No matter which mode you play, once you’re on the track it’s immediately apparent that RIDE 4’s handling is superb. Whether you play with simplified physics, or go for realistic mode (all customisable with riding aids and AI difficulty), everything feels right. The weight of the bikes is just so, and while that doesn’t guarantee you’ll be able to get the thing around corners perfectly every time, you’ll begin to see and feel when and where to start your turn-in, leaning your bike into the bends to hit the apex. Shifting from side-to-side isn’t quite so easy, which is where simplified physics can help those struggling.
Using a more realistic physics model, every movement of the bike can seriously affect its stability and you’ll be eating concrete far more than is good for you. And oof, the crashes in this game are brutal to behold. Simplified physics allows new players to get a handle on the simulation of riding powerful racing machines, improving stability for a smoother experience. After that, it’s up to the individual player to decide whether they want to use the other physics models, or simply increase the AI difficulty or reduce the riding aids to provide more challenge.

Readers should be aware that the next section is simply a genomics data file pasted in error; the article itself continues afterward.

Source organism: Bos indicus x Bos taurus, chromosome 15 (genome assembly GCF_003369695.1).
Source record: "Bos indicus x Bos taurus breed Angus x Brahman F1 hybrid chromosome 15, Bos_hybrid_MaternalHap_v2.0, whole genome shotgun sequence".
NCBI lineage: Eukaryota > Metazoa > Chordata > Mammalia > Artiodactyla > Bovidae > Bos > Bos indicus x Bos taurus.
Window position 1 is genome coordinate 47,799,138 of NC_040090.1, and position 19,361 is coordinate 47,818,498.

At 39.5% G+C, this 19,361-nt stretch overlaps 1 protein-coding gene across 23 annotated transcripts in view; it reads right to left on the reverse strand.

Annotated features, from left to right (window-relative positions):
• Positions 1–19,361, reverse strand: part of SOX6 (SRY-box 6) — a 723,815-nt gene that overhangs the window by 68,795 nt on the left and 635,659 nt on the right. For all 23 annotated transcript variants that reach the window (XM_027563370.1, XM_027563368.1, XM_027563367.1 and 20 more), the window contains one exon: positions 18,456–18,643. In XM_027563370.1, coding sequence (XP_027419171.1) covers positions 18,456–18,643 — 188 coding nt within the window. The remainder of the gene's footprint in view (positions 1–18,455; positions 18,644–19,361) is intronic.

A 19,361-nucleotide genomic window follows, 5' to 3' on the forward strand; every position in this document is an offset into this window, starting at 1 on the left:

Much like MotoGP 20, Milestone uses its “Neural AI” in RIDE 4. However, despite being it leading to some varied and realistic race AI, it still makes some frustrating mistakes. Sure, some of those mistakes are innocent, like when a rider misjudges their braking point and slides off their bike into the gravel, but others are far more problematic. While not quite as bad as in the preview I played recently, the AI still sometimes seems to forget to react to the player’s presence on the track. I lost count of how many times I was knocked off my bike going into a corner, because the AI slammed into me like I wasn’t even there.